The Talmud (Menachos 43b) teaches us that we’re supposed to make 100 blessings each day! If you assume the average person is awake 14-16 hours a day, that’s averages out to about once every ten minutes!
Clearly blessings are a fundamental part of a Jew’s life.
But, what’s so special about blessings? Why do we have to make so many of them? Why do we have to bless before we eat or drink anything?
Join me as we discuss a fundamental principle of Jewish philosophy regarding how we interact with the physical world, and stay tuned until the end to hear a mind-blowing novelty from the great Rabbi Shneur Zalman of Liadi, the Ba’al Ha’Tanya, about the words muttar (permitted) and assur (forbidden).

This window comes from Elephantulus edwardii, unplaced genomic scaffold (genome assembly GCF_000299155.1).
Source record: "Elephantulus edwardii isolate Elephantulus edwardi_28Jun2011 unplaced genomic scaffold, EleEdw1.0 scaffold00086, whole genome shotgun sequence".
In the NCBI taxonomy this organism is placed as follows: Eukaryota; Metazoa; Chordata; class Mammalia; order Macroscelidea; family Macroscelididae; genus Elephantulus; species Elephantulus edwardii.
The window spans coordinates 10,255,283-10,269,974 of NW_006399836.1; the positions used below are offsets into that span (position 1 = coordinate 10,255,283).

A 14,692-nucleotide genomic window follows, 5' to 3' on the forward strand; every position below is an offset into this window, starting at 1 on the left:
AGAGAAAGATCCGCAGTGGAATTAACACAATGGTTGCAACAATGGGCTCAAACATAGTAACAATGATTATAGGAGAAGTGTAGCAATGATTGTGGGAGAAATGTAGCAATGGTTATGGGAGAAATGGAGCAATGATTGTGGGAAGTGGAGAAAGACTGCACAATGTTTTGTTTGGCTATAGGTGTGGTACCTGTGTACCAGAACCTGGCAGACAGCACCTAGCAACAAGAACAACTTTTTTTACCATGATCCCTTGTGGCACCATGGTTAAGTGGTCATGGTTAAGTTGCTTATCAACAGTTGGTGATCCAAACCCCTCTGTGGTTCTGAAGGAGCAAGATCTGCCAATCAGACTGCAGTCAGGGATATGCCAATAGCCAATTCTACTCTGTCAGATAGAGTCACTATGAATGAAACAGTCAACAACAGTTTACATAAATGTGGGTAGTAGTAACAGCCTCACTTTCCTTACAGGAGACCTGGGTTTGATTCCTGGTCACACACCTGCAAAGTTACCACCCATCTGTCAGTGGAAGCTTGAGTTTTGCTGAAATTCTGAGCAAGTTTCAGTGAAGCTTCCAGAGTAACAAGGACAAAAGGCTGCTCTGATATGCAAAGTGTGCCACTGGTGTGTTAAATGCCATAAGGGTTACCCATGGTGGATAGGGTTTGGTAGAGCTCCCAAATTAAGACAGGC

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Deuteronomy 12:10 – https://www.sefaria.org/Deuteronomy.10.12?lang=bi&with=all&lang2=en
Tur in the Name of Rav Natrunai Gaon (King David enacted 100 blessings) – https://www.sefaria.org/Tur%2C_Orach_Chaim.46.1?lang=bi&with=all&lang2=en
Nefesh HaChaim (etymology of ‘baruch’) – https://www.sefaria.org/Nefesh_HaChayim%2C_Gate_II.2.3?lang=bi&with=all&lang2=en
Pirkei Avos (Ethics of our Fathers) 5:1 – https://www.sefaria.org/Pirkei_Avot.5.1?lang=bi&with=all&lang2=en
Tanya (etymology of ‘mutar’ and ‘assur’)- https://www.sefaria.org/Tanya%2C_Part_One%2C_The_Book_of_the_Average_Men.7.1?lang=he&with=all&lang2=he
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